While the country takes pride in the accelerated rate of growth of Gross Per Capita income, the stark reality is that these figures actually hide an unsustainable two-speed growth model — By Rajiv Servansingh
2018: Turbulent Beginning
As one travels across the island during this post Berguitta week, one is overwhelmed by the desolating spectacle of often decades-old trees lying defeated on the grounds after having put up what would have been a last fight against the fury of the winds associated with this natural calamity. Demoralizing as this may be at first sight, one can still take heart in the fact that “Mother Nature” has its own in-built cycle of creative destruction. The fallen trees and cracked branches will soon regenerate into new plants which will continue to diligently play their part in the wider scheme of things.
What is really despairing remains the level of human suffering which has manifested itself as a result of the prevailing dire climatic conditions. A large number of citizens seem to have been caught unawares by the existence of these pockets of absolute poverty and material and moral misery in a country which for the best part of the past two decades has been running some form or the other of “poverty alleviation” programmes or Corporate Social Responsibility Schemes.
While the country takes pride in the accelerated rate of growth of Gross Per Capita income over those same decades, the stark reality that these figures actually hide an unsustainable two-speed growth model has hit us in the face.
Some of the reactions which have been observed as regards the mini “refugee crisis” during and post- Berguitta smack of the perilous tendency to indiscriminately reduce every social phenomenon to its least common denominator. The blunt reality is that these should serve to illustrate the great, widening and potentially dangerous divide between the haves and the have-nots, the mainstream and the excluded and lead us to question the very foundations and long-term viability of a model of economic growth which lies at the root of such disparities of wealth and misery.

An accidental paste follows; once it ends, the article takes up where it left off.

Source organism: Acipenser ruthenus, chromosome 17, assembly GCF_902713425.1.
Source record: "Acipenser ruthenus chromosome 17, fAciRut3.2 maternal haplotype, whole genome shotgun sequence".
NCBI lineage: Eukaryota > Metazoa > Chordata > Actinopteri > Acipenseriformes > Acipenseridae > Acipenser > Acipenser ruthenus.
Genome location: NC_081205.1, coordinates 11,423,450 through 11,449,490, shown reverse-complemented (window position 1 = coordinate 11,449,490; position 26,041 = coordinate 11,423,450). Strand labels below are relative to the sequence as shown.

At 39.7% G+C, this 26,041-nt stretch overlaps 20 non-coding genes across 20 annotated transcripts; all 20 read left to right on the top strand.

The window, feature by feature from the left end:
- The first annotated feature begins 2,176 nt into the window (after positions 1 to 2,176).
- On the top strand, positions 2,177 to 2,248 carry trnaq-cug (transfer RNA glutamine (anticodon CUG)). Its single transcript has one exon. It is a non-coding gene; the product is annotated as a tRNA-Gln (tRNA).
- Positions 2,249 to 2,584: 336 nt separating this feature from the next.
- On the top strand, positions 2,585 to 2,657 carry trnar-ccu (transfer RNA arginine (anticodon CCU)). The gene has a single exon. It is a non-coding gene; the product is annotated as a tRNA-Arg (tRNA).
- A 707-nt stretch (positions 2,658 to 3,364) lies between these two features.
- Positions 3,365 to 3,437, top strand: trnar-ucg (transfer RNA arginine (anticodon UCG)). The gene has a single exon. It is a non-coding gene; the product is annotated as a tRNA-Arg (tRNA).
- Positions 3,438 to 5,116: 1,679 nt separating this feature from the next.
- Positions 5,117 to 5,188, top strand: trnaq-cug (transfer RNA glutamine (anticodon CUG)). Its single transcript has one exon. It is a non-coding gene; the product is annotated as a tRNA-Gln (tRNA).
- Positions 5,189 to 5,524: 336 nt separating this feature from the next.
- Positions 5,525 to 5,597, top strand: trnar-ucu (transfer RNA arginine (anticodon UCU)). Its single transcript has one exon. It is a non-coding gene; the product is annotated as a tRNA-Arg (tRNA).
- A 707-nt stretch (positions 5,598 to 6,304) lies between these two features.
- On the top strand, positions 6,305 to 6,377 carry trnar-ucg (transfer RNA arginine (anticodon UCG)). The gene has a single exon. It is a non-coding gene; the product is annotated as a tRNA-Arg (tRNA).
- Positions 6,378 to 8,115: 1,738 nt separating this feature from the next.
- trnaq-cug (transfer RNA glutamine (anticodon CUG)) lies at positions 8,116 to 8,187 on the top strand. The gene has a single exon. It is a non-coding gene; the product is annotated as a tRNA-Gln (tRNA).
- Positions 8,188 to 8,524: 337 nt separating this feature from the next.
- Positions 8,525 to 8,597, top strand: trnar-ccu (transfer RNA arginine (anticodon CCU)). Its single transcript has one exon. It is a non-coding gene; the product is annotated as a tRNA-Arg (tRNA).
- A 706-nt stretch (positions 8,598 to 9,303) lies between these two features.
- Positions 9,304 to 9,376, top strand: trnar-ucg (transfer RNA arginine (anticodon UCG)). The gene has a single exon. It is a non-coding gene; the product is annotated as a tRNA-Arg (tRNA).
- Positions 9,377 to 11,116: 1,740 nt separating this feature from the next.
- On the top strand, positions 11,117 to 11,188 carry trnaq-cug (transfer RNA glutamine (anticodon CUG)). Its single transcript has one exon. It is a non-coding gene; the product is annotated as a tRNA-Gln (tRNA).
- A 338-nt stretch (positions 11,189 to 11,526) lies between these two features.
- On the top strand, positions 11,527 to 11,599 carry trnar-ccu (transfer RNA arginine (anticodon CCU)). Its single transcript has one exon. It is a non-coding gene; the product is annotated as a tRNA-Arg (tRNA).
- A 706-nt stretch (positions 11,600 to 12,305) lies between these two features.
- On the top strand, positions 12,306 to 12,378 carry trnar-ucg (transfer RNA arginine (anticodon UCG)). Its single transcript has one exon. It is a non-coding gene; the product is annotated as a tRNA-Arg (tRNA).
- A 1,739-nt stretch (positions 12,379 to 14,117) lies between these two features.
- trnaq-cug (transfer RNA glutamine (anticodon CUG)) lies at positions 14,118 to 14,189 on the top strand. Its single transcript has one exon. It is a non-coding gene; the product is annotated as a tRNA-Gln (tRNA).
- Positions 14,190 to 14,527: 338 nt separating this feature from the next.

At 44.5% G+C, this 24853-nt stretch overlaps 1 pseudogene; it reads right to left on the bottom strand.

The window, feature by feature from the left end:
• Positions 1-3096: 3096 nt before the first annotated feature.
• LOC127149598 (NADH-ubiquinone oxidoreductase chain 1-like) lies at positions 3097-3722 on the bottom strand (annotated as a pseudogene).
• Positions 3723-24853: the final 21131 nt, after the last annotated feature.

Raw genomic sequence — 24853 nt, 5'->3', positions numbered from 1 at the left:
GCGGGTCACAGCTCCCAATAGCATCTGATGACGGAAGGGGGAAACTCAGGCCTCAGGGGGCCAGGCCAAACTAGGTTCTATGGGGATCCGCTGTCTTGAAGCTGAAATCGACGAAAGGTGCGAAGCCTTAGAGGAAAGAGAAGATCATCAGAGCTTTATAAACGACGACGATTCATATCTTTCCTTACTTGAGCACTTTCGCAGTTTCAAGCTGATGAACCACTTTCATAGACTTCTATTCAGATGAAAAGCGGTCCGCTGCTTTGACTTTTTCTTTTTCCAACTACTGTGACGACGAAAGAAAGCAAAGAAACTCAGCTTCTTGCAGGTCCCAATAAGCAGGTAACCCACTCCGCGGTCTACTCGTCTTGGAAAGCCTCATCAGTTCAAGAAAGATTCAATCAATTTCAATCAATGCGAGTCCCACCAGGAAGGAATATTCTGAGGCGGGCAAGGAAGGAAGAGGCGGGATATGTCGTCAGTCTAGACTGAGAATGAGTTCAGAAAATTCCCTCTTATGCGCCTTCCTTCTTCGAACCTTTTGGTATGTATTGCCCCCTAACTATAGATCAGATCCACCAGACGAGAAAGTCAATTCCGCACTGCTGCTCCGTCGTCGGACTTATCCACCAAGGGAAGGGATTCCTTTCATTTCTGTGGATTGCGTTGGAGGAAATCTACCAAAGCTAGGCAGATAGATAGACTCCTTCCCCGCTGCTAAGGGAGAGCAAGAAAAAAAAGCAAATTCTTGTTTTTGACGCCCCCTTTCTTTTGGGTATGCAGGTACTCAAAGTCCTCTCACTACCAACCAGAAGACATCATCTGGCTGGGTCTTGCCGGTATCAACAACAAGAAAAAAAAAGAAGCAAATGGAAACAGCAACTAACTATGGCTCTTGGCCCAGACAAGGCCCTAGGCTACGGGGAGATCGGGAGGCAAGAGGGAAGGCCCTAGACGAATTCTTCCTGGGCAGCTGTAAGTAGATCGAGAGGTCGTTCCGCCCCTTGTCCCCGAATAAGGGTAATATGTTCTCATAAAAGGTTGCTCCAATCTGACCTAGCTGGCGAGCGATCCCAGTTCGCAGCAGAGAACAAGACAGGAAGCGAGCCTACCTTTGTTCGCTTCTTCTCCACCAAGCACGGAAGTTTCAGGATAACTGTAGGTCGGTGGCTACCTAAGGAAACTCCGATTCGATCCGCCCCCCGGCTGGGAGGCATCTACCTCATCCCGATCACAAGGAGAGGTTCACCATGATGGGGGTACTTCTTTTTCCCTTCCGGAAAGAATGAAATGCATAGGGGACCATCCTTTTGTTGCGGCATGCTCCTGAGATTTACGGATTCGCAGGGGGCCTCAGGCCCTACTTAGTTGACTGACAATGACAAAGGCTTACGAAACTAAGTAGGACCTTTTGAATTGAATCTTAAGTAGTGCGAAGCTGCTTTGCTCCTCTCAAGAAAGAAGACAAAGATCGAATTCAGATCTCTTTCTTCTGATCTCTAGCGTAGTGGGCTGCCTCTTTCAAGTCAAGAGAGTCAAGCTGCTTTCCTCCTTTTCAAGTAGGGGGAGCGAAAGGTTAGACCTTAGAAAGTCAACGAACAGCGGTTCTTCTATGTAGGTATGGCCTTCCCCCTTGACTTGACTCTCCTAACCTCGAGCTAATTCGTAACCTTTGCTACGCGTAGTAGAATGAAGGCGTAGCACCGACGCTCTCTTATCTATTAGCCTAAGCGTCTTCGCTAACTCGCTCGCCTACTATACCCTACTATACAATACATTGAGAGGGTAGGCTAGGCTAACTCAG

In this context, the utterly unacceptable and infuriating statement of Minister Sinatambou, the spokesperson of government, as regards the water and biscuits “protocol” for cyclone victims is likely to haunt him for a long time. It will remain the perfect illustration of one of the distinct characteristic of what is wrong with the decried “growth model” and its accompanying governance structure.
Claiming that he was merely stating a fact as regards the prevailing “protocol”, the Minister seems to be blissfully unaware of how the use of such purportedly technocratic and “depoliticized” language serves to make governance less a matter of politics and more of administration, a business for experts bereft of humanism rather than for citizens’ representatives.
The chasm between the governed and the establishment could not be more obvious as demonstrated by the overwhelmingly negative reactions to the Minister’s statements.
* * *
One Year of a Schmuck at the White House
How symbolic and fitting that the celebration of one year of Donald Trump’s presidency should coincide with a “shutdown” of government in the United States. What better proof that the one whose claim to fame has been his uncontested aptitude to negotiate great business deals has been confronted with and generally failed to grasp the complexities of the decision-making process in government.